1. SYSTEMS THINKING.  A systems approach is crucial to assess the energy yield, carbon neutrality, and the full impact of biofuel production on downstream and downwind ecosystems.  It should take into account all of the flows, controls, and storage of materials and energy.  A positive energy yield means that more energy is produced than is consumed by its extraction and transport.  Carbon neutrality means that any fossil fuel carbon used in the production of biofuels is offset by carbon sequestration elsewhere in the system (and the system is the entire globe in this case).  A systems approach must consider the effects on interconnected ecosystem processes such as nitrogen emissions from land to air, nitrate and phosphorus export, soil erosion, and other important impacts of agriculture on surrounding landscapes, including pests, nonnative species, and effects on wildlife or protected species.  Consistent monitoring of the energy yield, carbon neutrality, and impact on interconnected ecosystems is critical to ensuring the sustainability of biofuel production.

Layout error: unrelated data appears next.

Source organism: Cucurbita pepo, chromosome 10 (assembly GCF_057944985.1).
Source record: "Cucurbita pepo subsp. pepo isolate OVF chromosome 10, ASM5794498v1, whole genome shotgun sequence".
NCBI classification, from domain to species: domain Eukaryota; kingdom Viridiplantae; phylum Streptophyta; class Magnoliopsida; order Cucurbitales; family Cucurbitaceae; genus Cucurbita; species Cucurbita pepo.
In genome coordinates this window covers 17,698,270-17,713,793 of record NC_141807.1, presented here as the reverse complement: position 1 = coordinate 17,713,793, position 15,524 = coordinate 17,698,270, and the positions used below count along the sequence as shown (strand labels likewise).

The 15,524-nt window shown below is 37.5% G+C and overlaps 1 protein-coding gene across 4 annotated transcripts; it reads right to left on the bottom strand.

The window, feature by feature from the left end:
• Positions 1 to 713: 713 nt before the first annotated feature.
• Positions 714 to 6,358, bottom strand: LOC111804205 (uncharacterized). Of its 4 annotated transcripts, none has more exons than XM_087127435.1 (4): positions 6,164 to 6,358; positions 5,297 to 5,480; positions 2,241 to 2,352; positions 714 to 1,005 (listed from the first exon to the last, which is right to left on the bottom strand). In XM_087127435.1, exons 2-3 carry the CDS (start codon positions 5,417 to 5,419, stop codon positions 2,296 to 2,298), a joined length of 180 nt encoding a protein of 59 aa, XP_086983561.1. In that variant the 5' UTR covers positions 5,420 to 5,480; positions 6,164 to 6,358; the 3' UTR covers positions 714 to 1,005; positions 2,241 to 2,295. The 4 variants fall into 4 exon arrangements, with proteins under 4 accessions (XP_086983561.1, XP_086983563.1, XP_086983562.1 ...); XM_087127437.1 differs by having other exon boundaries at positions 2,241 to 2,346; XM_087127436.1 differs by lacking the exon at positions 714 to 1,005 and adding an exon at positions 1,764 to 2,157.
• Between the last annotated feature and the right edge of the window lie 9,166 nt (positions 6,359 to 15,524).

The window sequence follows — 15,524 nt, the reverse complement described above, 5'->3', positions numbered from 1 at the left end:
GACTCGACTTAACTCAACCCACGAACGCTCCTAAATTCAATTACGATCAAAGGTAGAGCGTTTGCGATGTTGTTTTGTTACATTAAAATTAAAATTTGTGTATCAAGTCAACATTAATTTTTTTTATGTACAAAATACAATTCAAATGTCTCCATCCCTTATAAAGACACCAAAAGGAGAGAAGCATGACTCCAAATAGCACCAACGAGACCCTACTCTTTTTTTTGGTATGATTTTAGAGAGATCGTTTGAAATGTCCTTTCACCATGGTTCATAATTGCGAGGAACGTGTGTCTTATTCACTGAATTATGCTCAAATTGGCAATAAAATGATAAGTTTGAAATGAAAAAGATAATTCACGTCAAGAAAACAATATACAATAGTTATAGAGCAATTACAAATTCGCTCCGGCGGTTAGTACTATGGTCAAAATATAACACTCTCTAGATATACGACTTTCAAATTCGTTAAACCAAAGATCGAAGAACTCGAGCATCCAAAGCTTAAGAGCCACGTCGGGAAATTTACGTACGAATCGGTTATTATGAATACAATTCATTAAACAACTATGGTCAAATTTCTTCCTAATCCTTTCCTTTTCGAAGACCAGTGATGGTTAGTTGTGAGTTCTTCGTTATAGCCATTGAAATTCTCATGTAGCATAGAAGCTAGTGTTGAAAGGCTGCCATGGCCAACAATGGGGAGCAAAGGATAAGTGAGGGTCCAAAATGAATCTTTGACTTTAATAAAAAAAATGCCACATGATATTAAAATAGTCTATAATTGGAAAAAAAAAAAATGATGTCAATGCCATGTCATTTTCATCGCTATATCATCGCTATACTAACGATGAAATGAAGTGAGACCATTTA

2. CONSERVATION OF ECOSYSTEM SERVICES. A focus on ecosystem services will provide the foundation necessary for win-win scenarios. It is easy to design systems for maximum crop yields; over a century of agronomic research has shown that this can be done very successfully. Managing for other ecosystem services also provided by agricultural landscapes is less common but equally necessary.  Lower yields from an unfertilized native prairie, for example, may be acceptable in light of the other benefits provided by native plants in an agricultural landscape. These include:

  • A complete and closed cycling of nutrients;
  • Minimized flooding and increased groundwater recharge;
  • Enhanced  carbon sequestration in the soil because tilling would be unnecessary;
  • Fewer pests because habitat for insects and birds that prey on them is left intact;
  • Genetic diversity;